I have always been fascinated by the impressive architecture and ornate interiors of stately homes and grand public buildings. My pet hates however, are frustratingly roped-off rooms, or doors marked ‘private’. September Doors Open Days in the UK are a godsend for curious, well frankly nosy people like me, allowing the public to see behind the scenes and to visit normally restricted access areas. On a memorable tour of Glasgow’s Citizen’s Theatre, I not only got to stand on the stage (major fan girl moment – I still regret not performing my renowned Desdemona dying scene!), but I got to see the holy grail that is the costume department. Another of my favourites was a tour of the Royal College of Physicians and Surgeons in Glasgow – I do love a bit of blood and guts!

I also have a weakness for large glossy coffee table books with the kind of pictures you can almost walk into, and I have several of these I use on a regular basis when researching settings. My new quartet of Regency marriages of convenience, working title The Wedding Planner, features stately homes galore. Because three of my four heroines are sisters from Ireland, I decided to plunder Great Houses of Ireland, which was a fantastic present from Alison L, a reader friend, for inspiration.

In this first book (* stop press – title just confirmed as, The Earl’s Countess of Convenience), Eloise, my heroine, comes to live in fictional Fearnoch House, a grand townhouse in London’s Mayfair which has just been inherited by Alexander, my hero. Eloise is a country lass who makes her own clothes and does her own dishes. I decided that her new home would be as completely OTT as I could make it, so I introduced her to it with ranks of servants forming a guard of honour in the Reception Hall (borrowed from Russborough, County Wicklow), and all the way up the Grand Staircase.

I read somewhere (and annoyingly, I can’t remember where) that footmen powdered their hair with a mix of flour and water and not hair powder, a disgusting mix that had to be applied every day. I also read (in the same book, whatever the blasted thing was) that some households called every footman James and every chambermaid Mary so that they didn’t have to bother remembering actual names. Eloise, my heroine, is not easily intimidated, and she has no truck with the Fearnoch family’s outmoded traditions, so I had her tell the footmen to stop powdering their hair, and start calling all the servants by their real names. Needless to say, they love her for it.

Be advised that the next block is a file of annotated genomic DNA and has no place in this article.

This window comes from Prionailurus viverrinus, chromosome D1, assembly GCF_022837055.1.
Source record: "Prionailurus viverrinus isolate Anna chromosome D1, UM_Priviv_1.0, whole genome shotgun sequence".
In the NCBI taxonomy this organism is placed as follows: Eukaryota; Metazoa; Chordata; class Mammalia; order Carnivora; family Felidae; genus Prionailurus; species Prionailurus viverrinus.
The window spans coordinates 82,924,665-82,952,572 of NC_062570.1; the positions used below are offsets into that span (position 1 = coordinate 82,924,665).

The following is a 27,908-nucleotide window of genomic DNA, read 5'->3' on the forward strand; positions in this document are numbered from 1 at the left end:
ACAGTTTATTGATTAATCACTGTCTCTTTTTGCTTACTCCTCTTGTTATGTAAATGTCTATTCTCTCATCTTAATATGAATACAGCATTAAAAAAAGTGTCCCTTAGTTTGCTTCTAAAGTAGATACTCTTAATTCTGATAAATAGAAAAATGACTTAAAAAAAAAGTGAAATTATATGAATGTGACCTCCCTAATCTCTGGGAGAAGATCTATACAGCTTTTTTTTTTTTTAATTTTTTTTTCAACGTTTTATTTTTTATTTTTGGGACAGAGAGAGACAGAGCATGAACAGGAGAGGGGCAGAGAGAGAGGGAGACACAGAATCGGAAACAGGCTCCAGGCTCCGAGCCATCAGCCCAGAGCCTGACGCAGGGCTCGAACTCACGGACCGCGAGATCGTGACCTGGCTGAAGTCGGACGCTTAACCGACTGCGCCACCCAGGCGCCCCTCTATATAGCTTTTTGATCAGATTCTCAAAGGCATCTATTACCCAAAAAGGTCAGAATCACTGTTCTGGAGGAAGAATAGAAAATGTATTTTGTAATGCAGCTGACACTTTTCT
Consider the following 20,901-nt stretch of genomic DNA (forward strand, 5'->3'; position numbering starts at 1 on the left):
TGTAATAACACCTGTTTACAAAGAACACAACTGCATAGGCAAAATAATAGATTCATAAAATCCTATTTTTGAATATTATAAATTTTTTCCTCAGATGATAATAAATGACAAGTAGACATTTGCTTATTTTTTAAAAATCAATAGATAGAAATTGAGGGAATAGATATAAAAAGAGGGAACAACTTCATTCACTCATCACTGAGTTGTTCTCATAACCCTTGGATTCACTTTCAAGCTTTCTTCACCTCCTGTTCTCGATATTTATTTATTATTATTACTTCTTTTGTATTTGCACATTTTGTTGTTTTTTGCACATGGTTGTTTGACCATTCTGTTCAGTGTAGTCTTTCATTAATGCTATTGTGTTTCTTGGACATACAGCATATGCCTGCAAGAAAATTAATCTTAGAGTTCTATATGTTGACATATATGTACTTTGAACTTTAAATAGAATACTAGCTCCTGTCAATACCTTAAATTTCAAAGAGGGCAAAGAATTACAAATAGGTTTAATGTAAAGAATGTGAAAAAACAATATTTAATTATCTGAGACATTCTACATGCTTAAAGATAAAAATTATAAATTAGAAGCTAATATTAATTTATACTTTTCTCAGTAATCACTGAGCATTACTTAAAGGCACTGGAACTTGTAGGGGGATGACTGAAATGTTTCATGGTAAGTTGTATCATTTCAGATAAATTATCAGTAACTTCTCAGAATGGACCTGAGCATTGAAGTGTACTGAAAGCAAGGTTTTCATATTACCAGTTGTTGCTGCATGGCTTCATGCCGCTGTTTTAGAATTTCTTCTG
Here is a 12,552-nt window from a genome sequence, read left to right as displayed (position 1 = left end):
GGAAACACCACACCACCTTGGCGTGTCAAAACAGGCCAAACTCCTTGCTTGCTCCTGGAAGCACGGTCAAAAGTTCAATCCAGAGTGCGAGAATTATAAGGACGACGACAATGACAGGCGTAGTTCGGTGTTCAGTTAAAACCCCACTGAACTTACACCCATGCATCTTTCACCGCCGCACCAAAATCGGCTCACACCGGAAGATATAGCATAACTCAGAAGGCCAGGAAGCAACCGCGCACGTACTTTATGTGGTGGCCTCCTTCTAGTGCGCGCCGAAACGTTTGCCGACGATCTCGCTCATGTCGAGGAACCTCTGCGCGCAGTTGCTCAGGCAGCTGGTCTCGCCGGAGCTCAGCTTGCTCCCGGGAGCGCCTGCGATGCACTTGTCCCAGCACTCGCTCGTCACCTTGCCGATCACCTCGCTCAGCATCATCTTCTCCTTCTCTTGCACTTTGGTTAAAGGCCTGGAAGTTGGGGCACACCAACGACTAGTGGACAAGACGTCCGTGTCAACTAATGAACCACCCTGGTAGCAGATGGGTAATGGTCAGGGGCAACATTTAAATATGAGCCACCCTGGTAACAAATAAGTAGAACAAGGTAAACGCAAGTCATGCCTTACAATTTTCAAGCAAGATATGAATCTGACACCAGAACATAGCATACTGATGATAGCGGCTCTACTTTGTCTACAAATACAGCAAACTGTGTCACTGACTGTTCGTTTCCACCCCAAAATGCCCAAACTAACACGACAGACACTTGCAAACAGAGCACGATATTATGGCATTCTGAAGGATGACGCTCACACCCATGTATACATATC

So here is my own contribution to Doors Open day. An exclusive whistle-stop tour of Fearnoch House, seen through my heroine’s eyes. Please feel free to step inside.

Two hours later, each grand room was beginning to blur one into the other. Eloise had lost count of the number of drawing rooms and parlours she’d seen, and of the miles of corridors they’d walked, stairs they had climbed in order to do so. There was a gallery filled with painting by grand masters. There was a billiard room, a ballroom, several dining rooms, and many others with no obvious purpose at all, save to store quantities of outmoded furniture. Every room was elaborately corniced. There were clocks everywhere, chiming almost constantly. And they had explored neither the kitchens nor the bedchambers, nor the attics. The earls of Fearnoch were collectors of objets d’art, of curios, of furnishings and paintings, of anything, it seemed to her, that cost a great deal and was mostly useless.

If you follow me on other social media, you’ll know that this book has been one of those painful ones to write. It’s partly because it’s the first in a new series, but it’s also because the marriage of convenience trope is really hard to get right – especially when your story is set at a time when there was no prospect of divorce. One of the many scenes which are now on my virtual cutting-room floor was a set-piece dinner on their wedding night in the Grand Dining Room (modelled on the dining room at Currahmore in County Watford, whose Grand Staircase I also borrowed). I spent ages crafting a beautiful, lush description of this room, which now makes only a fleeting appearance much later on in the story.


The two rooms most used by my hero and heroine are the library and the ballroom. Fearnoch House library is their favourite room and mine too. I ‘borrowed’ the library from Crom Castle in County Fermanagh, and I hope you can see from the picture why I loved it so much. The ballroom, location for several pivotal scenes, including a first kiss, is actually the library of Bantry House in County Cork, but I think you can easily imagine waltzing down this gorgeous room. My hero gives my heroine dancing lessons here, and I finally got to use my own experience of learning how to waltz – nothing is wasted in an author’s life!

I hope you’ve enjoyed this glimpse behind the scenes of Fearnoch House. Next up in the series, a new twist on the ‘secret baby’ trope, but fear not, the locations will be lavishly described. There are no roped-off rooms or doors marked ‘private’ in my imagination. Actually, that’s not true, but I’m not going to be blogging about that!!!

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